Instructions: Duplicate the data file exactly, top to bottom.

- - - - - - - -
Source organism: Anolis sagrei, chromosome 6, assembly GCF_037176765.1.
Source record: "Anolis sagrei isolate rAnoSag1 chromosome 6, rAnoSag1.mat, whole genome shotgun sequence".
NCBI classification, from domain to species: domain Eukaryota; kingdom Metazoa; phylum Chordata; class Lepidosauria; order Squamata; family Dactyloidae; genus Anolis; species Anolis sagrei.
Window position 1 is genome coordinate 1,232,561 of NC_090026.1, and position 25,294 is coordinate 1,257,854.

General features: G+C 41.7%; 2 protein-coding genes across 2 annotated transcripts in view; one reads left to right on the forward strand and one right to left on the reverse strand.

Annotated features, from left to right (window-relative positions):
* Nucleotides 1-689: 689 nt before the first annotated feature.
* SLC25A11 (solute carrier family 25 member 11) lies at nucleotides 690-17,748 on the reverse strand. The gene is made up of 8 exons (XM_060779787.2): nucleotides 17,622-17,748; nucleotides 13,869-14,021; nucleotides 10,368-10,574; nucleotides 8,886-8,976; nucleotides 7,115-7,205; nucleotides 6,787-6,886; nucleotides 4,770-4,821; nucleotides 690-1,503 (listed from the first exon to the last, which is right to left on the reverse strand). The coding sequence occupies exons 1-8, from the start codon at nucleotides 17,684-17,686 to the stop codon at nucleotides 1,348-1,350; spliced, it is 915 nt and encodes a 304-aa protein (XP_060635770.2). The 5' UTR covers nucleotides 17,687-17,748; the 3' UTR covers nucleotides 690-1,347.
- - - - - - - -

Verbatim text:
Source organism: Anolis sagrei, chromosome 6, assembly GCF_037176765.1.
Source record: "Anolis sagrei isolate rAnoSag1 chromosome 6, rAnoSag1.mat, whole genome shotgun sequence".
NCBI classification, from domain to species: domain Eukaryota; kingdom Metazoa; phylum Chordata; class Lepidosauria; order Squamata; family Dactyloidae; genus Anolis; species Anolis sagrei.
Window position 1 is genome coordinate 1,232,561 of NC_090026.1, and position 25,294 is coordinate 1,257,854.

General features: G+C 41.7%; 2 protein-coding genes across 2 annotated transcripts in view; one reads left to right on the forward strand and one right to left on the reverse strand.

Annotated features, from left to right (window-relative positions):
* Nucleotides 1-689: 689 nt before the first annotated feature.
* SLC25A11 (solute carrier family 25 member 11) lies at nucleotides 690-17,748 on the reverse strand. The gene is made up of 8 exons (XM_060779787.2): nucleotides 17,622-17,748; nucleotides 13,869-14,021; nucleotides 10,368-10,574; nucleotides 8,886-8,976; nucleotides 7,115-7,205; nucleotides 6,787-6,886; nucleotides 4,770-4,821; nucleotides 690-1,503 (listed from the first exon to the last, which is right to left on the reverse strand). The coding sequence occupies exons 1-8, from the start codon at nucleotides 17,684-17,686 to the stop codon at nucleotides 1,348-1,350; spliced, it is 915 nt and encodes a 304-aa protein (XP_060635770.2). The 5' UTR covers nucleotides 17,687-17,748; the 3' UTR covers nucleotides 690-1,347.